When 19th century Hungarian doctor and scientist Ignaz Semmelweis first tried to introduce hand sanitising as a method of disease prevention, he was dismissed by colleagues and ridiculed. His observations conflicted with the established scientific and medical opinions of the time and were rejected outright.
Dr Semmelweis’s theories were, of course, later proven correct, and now handwashing is not only an essential routine practice for doctors and clinical staff in hospitals but for all of us as we grapple with the global Covid 19 pandemic.
Hand soaps and gels are just one type of essential personal care products we use daily and rely upon as the first line of defence against illness. “Something as simple as washing your hands can have a big impact. Washing your hands whenever you go out and come back is the first thing you do because of the Covid crisis - you almost don’t think about it anymore,” says Gerald Renner, director of technical regulatory affairs at Cosmetics Europe.
Public health benefits apply to other cosmetics and personal care products, too, says Renner, such as toothpaste. “You use it because you want to have clean teeth and fresh breath, but it is also reducing your risk of caries. Cosmetics are not drugs, they’re not there to prevent a disease, but they can reduce your risk.”
Similarly, sunscreens bring the benefit of preventing skin redness and discomfort associated with sunburn but over the long term it’s thought their use can also help to reduce the risk of skin cancer. “The risk of skin cancer is linked to the accumulated number of sunburns you get over your life. Sunscreen is not an anti-cancer drug but if you use sunscreen and generally play it safe with regard to sun exposure you can reduce your risk,” says Renner. “This is an area where cosmetics have a strong role to play in terms of public health.”
Of course, consumers do not primarily think of their cosmetics in terms of health but rather enjoy the personal care and well-being benefits. Innovative skincare products that improve the appearance and performance of the skin are always welcomed by consumers, particularly amongst those who suffer with skin challenges, be it blemishes, acne or conditions associated with dry skin. But all of us, regardless of skin or hair type, or age or gender, rely hugely on cosmetics to boost our self-esteem and quality of life.
“Cosmetics are absolutely essential to our daily life,” says Diane Watson, director of public affairs and communication at Cosmetics Europe. “What would we do without cosmetics? Imagine you couldn’t clean your teeth. Imagine you couldn't have a bath or shower for a number of days or weeks. Imagine you couldn't put on your skincare, apply your make up or style your hair. Imagine you’re out in the sun and there was no sun protection. All that goes to highlight the essential need for cosmetics for the 500 million consumers in Europe but also all around the world.”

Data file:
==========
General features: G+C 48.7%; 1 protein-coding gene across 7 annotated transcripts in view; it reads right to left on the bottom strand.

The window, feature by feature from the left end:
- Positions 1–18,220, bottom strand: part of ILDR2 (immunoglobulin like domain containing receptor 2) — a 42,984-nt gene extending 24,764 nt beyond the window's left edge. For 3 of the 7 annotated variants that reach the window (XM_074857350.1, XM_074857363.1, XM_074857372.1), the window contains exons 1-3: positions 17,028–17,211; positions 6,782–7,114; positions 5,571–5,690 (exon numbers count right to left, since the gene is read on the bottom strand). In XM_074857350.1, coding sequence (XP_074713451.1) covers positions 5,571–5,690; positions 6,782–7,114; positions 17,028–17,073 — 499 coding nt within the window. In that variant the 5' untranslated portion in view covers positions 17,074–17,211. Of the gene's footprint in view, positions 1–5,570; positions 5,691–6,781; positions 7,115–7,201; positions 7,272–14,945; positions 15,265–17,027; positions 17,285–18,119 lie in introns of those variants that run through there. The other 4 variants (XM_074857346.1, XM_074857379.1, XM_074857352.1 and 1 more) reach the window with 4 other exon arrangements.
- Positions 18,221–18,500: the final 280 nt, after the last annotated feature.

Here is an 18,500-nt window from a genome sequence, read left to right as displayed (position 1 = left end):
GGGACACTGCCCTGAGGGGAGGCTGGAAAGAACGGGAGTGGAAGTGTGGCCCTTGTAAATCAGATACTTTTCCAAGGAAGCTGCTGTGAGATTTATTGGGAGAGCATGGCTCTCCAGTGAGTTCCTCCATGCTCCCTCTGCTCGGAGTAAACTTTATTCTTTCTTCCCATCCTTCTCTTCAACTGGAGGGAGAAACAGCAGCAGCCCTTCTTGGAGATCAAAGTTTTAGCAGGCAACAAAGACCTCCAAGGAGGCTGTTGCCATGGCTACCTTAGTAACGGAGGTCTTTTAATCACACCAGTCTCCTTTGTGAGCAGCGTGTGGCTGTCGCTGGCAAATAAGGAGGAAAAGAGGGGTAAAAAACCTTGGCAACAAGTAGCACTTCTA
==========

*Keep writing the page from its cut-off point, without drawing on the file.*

Beyond the physical and public health benefits, there is plenty of data to show that cosmetics can improve mood, enhance appearance, boost self esteem and social interactions. Research conducted by Cosmetics Europe in 2017 found that 71% of consumers said cosmetics and personal care products were either important or very important to their daily life. In addition, 72% said the cosmetics and personal care products they use improve their quality of life. “This really spoke to the integral nature of cosmetics and personal care,” says Watson.
What’s more, 80% of consumers surveyed identified cosmetics and personal care as being important or very important in building up their self esteem, in their interactions with others in social contexts. And this was true across the generations. “Young millennials right the way up into the older age groups said that the products that mattered to them had this impact,” adds Watson.
Cosmetic Europe’s Consumer Insights Report of 2017 goes into further detail on page 14. “Given the important role in supporting their quality of life – particularly in health and personal hygiene – and enhancing self-esteem and appearance, it is unsurprising that 68% of consumers consider cosmetics and personal care industry products important or very important to how they are perceived by others. Furthermore, consumers value confidence in their appearance as much as having a fulfilling social life, with both considered by 83% of respondents as important or very important.”
The benefits to quality of life may be felt even more acutely by those dealing with specific challenges, such as those undergoing treatment for cancer, for example. International not-for-profit organisation Look Good Feel Better works with cancer patients to help boost the emotional wellbeing of those dealing with treatment side effects, and improve their self-image and appearance through free group and self-help skincare and make-up workshops. Since the programme began in the United States in 1989, Look Good Feel Better has helped nearly 2 million people in 26 countries around the world to boost their self esteem through the use of cosmetics.
Right across the product categories, from make-up and skincare to fragrance and haircare, it’s clear that cosmetics have a huge role to play in boosting people’s self-esteem and quality of life. But they also help to bolster physical wellbeing and amelioration of public health. The role they have to play in enhancing people’s lives cannot be overstated; they really are essentials for daily life.